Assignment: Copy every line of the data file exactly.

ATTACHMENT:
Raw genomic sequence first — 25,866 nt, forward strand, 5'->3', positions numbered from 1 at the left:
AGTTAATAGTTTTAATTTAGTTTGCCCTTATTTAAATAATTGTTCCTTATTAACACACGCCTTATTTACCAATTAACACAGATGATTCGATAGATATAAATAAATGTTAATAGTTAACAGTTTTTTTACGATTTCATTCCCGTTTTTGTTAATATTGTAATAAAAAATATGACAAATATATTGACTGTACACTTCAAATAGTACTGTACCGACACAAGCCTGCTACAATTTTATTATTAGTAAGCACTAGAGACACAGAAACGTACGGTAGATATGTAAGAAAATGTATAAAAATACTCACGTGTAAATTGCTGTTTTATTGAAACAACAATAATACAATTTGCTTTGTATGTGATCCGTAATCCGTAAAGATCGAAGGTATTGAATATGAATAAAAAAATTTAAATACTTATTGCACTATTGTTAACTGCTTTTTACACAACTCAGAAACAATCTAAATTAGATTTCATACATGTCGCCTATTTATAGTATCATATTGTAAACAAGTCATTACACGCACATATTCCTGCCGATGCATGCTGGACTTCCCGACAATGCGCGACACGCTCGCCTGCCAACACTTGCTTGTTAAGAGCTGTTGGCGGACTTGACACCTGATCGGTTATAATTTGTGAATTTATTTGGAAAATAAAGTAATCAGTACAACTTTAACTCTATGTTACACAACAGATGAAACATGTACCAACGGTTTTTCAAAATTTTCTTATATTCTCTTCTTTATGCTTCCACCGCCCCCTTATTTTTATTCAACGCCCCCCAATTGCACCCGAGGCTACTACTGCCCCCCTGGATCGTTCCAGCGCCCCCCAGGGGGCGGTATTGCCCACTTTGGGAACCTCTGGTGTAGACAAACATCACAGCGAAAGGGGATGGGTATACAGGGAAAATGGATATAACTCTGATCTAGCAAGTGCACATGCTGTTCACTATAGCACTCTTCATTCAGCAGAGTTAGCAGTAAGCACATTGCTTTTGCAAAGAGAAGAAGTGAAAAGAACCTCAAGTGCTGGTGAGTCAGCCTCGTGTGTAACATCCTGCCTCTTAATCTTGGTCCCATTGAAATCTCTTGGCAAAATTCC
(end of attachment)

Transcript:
Raw genomic sequence first — 25,866 nt, forward strand, 5'->3', positions numbered from 1 at the left:
AGTTAATAGTTTTAATTTAGTTTGCCCTTATTTAAATAATTGTTCCTTATTAACACACGCCTTATTTACCAATTAACACAGATGATTCGATAGATATAAATAAATGTTAATAGTTAACAGTTTTTTTACGATTTCATTCCCGTTTTTGTTAATATTGTAATAAAAAATATGACAAATATATTGACTGTACACTTCAAATAGTACTGTACCGACACAAGCCTGCTACAATTTTATTATTAGTAAGCACTAGAGACACAGAAACGTACGGTAGATATGTAAGAAAATGTATAAAAATACTCACGTGTAAATTGCTGTTTTATTGAAACAACAATAATACAATTTGCTTTGTATGTGATCCGTAATCCGTAAAGATCGAAGGTATTGAATATGAATAAAAAAATTTAAATACTTATTGCACTATTGTTAACTGCTTTTTACACAACTCAGAAACAATCTAAATTAGATTTCATACATGTCGCCTATTTATAGTATCATATTGTAAACAAGTCATTACACGCACATATTCCTGCCGATGCATGCTGGACTTCCCGACAATGCGCGACACGCTCGCCTGCCAACACTTGCTTGTTAAGAGCTGTTGGCGGACTTGACACCTGATCGGTTATAATTTGTGAATTTATTTGGAAAATAAAGTAATCAGTACAACTTTAACTCTATGTTACACAACAGATGAAACATGTACCAACGGTTTTTCAAAATTTTCTTATATTCTCTTCTTTATGCTTCCACCGCCCCCTTATTTTTATTCAACGCCCCCCAATTGCACCCGAGGCTACTACTGCCCCCCTGGATCGTTCCAGCGCCCCCCAGGGGGCGGTATTGCCCACTTTGGGAACCTCTGGTGTAGACAAACATCACAGCGAAAGGGGATGGGTATACAGGGAAAATGGATATAACTCTGATCTAGCAAGTGCACATGCTGTTCACTATAGCACTCTTCATTCAGCAGAGTTAGCAGTAAGCACATTGCTTTTGCAAAGAGAAGAAGTGAAAAGAACCTCAAGTGCTGGTGAGTCAGCCTCGTGTGTAACATCCTGCCTCTTAATCTTGGTCCCATTGAAATCTCTTGGCAAAATTCC